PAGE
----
VLC Media Player Adds NVIDIA RTX Video Super Resolution

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Image: VideoLAN

VideoLAN has launched a new version of the VLC media player that includes support for RTX Video Super Resolution (VSR), NVIDIA’s new technology for upscaling lower-quality video with the help of AI and a deep learning network. VLC 3.0.19 RTX Vetinari is a special version of the “Vetinari” branch of the popular media player with RTX upscaling, VideoLAN has confirmed, and according to the change log, this version of VLC activates VSR upscaling by default on NVIDIA GeForce RTX GPUs that support the feature (i.e., GeForce RTX 30 and 40 Series). Some users claim that NVIDIA VSR is capable of upscaling video just as well as madVR, the hugely popular video renderer from madshi that allows users to choose from various high-quality upscalers, including the GPU-intensive NGU models, but based on some of the comparisons that have been shared online (1, 2), reception of the results are sure to vary from user to user.

From an NVIDIA post:

RTX VSR is a breakthrough in AI pixel processing that dramatically improves the quality of streamed video content beyond edge detection and feature sharpening.

Blocky compression artifacts are a persistent issue in streamed video. Whether the fault of the server, the client or the content itself, issues often become amplified with traditional upscaling, leaving a less pleasant visual experience for those watching streamed content.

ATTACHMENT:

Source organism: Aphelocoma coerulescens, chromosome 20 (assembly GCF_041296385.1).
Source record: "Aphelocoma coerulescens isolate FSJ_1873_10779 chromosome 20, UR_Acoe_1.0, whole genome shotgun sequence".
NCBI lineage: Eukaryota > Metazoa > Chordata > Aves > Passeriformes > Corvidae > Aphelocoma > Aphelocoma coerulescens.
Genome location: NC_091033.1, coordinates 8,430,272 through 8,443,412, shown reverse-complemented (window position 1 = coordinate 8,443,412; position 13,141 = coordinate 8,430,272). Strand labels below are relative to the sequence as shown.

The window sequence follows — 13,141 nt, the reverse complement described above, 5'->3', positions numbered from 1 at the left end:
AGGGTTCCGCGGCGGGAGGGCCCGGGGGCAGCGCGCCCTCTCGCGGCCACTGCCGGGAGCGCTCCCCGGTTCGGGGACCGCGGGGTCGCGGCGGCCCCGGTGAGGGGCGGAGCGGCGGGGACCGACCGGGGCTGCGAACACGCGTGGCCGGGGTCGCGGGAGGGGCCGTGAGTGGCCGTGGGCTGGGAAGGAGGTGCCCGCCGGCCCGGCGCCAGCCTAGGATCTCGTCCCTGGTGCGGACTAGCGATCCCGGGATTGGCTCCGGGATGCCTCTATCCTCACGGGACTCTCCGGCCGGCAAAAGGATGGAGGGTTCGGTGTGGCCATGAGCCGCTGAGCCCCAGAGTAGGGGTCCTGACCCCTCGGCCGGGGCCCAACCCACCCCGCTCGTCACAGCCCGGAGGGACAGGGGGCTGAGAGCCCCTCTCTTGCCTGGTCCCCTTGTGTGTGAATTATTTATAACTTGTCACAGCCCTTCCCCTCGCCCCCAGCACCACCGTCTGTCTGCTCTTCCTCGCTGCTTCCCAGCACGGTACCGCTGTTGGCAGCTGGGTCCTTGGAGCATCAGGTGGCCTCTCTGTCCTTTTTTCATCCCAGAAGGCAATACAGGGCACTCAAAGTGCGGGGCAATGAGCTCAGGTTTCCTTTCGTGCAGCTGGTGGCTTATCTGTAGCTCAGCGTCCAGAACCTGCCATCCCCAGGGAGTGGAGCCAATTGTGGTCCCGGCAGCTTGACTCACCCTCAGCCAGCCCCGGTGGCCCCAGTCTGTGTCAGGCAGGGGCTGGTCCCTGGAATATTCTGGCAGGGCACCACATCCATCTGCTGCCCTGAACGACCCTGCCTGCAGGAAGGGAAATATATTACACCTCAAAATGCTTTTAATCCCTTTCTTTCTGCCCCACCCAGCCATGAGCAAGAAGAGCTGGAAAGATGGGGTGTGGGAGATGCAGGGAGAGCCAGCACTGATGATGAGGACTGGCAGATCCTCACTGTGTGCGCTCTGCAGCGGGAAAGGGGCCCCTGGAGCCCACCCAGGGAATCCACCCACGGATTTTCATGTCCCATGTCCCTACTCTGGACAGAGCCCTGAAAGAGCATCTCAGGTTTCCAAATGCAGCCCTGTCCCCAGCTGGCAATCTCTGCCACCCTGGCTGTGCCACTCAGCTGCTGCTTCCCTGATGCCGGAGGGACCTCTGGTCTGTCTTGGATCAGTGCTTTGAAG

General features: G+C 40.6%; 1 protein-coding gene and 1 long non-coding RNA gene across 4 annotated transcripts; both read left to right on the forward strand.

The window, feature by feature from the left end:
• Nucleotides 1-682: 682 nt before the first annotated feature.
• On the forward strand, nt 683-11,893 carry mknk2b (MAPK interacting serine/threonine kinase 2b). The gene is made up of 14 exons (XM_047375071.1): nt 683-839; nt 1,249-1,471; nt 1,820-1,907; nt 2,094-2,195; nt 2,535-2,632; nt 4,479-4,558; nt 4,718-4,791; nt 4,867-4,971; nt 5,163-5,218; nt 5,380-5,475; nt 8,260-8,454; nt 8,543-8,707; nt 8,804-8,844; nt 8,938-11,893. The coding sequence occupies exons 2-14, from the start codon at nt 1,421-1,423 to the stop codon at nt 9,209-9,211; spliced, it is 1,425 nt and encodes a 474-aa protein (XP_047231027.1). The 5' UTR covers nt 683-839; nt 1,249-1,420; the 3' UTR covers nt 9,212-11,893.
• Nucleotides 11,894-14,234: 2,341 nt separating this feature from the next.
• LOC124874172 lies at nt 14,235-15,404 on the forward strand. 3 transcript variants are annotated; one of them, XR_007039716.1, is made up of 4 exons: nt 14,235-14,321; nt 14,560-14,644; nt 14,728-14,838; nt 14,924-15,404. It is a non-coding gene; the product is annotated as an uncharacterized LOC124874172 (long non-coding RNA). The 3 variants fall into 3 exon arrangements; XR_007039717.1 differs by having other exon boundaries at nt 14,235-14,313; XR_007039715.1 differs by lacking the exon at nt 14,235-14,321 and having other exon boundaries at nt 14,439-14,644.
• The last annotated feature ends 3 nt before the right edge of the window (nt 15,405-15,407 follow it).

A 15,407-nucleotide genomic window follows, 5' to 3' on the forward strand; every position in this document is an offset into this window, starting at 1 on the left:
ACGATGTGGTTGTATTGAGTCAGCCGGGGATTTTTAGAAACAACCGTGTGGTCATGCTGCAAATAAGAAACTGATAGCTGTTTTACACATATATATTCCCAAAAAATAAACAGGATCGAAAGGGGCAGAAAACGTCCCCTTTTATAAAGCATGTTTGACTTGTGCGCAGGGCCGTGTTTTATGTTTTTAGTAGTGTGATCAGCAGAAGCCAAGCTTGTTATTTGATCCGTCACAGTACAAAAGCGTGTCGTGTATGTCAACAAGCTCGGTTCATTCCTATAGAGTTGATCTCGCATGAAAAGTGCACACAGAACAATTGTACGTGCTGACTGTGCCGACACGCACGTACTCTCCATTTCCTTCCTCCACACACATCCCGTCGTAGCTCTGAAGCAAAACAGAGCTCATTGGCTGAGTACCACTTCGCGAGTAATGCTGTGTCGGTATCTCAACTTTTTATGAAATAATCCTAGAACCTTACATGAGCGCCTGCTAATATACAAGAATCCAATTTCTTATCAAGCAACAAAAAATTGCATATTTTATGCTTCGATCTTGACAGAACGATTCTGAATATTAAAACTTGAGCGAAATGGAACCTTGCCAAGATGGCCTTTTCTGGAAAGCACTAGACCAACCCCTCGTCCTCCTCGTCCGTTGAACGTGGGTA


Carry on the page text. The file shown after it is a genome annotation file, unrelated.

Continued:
RTX VSR reduces or eliminates artifacts caused by compressing video — such as blockiness, ringing artifacts around edges, washout of high-frequency details and banding on flat areas — while reducing lost textures. It also sharpens edges and details.

The technology uses a deep learning network that performs upscaling and compression artifact reduction in a single pass. The network analyzes the lower-resolution video frame and predicts the residual image at the target resolution. This residual image is then superimposed on top of a traditional upscaled image, correcting artifact errors and sharpening edges to match the output resolution.

The deep learning network is trained on a wide range of content with various compression levels. It learns about types of compression artifacts present in low-resolution or low-quality videos that are otherwise absent in uncompressed images as a reference for network training. Extensive visual evaluation is employed to ensure that the generated model is effective on nearly all real-world and gaming content.

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Tsing Mui
News poster at The FPS Review.

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